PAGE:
- Egypt in Talks to Buy Mistral Warships From France
More Sisi defense spending...
- Securing the Sinai MFO Without a U.S. Drawdown
Eric Trager on MFO policy review.
- Is Alawite Solidarity Finally Breaking?
- Brookings | Rethinking Political Islam
Essays on Islamists in various countries.
- Lebanon’s Un-collected Problems
Sahar Atrache on Beirut's garbage crisis
- You Can't Stop the Signal
Great piece by Mahmoud Salem.
There has been an odd meme spreading around since the tragic deaths of hundreds of migrants attempting to cross the Mediterranean over the last week. The idea, widely spread by the press and politicians, is that Libya is the source of all these problems. For example, in Politico:
One EU migration official spelled out just what would be needed to stop the flood of people seeking refuge in Europe.
“You have to stabilize the situation in the countries of origin,” she said. That means figuring out a way to return order to Libya, which has descended into civil war and chaos following the overthrow of Muammar Gaddafi’s dictatorship in 2011. That was the result of a NATO bombing campaign led by EU countries.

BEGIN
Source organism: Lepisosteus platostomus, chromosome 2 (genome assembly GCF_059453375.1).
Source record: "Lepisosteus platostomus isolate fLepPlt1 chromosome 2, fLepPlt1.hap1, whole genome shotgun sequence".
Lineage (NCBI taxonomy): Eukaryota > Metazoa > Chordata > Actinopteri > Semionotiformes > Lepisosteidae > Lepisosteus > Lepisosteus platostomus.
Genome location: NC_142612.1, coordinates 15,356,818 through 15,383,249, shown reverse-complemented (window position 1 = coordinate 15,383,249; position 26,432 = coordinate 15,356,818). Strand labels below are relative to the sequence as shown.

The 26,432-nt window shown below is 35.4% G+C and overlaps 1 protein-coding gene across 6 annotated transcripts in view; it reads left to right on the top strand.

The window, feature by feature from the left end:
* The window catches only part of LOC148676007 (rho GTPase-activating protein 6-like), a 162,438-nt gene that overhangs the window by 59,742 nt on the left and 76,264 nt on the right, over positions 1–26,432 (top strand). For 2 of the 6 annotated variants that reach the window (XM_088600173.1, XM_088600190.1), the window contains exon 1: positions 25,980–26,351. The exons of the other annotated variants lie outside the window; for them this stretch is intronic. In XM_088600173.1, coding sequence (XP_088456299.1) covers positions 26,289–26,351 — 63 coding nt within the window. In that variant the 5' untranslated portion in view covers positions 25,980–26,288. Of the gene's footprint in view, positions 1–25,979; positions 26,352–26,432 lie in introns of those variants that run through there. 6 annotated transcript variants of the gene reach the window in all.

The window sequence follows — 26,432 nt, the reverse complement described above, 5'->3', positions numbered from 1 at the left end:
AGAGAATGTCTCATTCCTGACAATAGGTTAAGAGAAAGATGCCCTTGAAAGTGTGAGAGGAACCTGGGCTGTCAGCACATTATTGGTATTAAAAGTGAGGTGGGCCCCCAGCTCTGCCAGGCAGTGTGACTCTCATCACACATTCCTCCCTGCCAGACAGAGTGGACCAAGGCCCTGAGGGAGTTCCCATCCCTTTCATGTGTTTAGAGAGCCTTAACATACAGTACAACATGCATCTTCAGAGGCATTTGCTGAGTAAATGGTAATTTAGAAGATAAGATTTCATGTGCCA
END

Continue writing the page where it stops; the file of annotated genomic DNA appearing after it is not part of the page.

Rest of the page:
Libya is not the country of origin or the source of the migration, for the most part. It is a largely a transit country, and if you look at the country of origin of migrants you will see that many of them are not just economic migrants. Many, perhaps most, appear to be fleeing conflict zones or repressive regimes – Syria, Gaza, Somalia, Nigeria, Eritrea (where many migrants say they are escaping military service). So surely EU officials should be thinking about addressing the conflicts themselves, or at least the humanitarian crisis they engender? This seems to be particularly the case in Syria, since the humanitarian response (with chronic recurrent shortfalls in funding for refugee camps) has been largely inadequate.Read More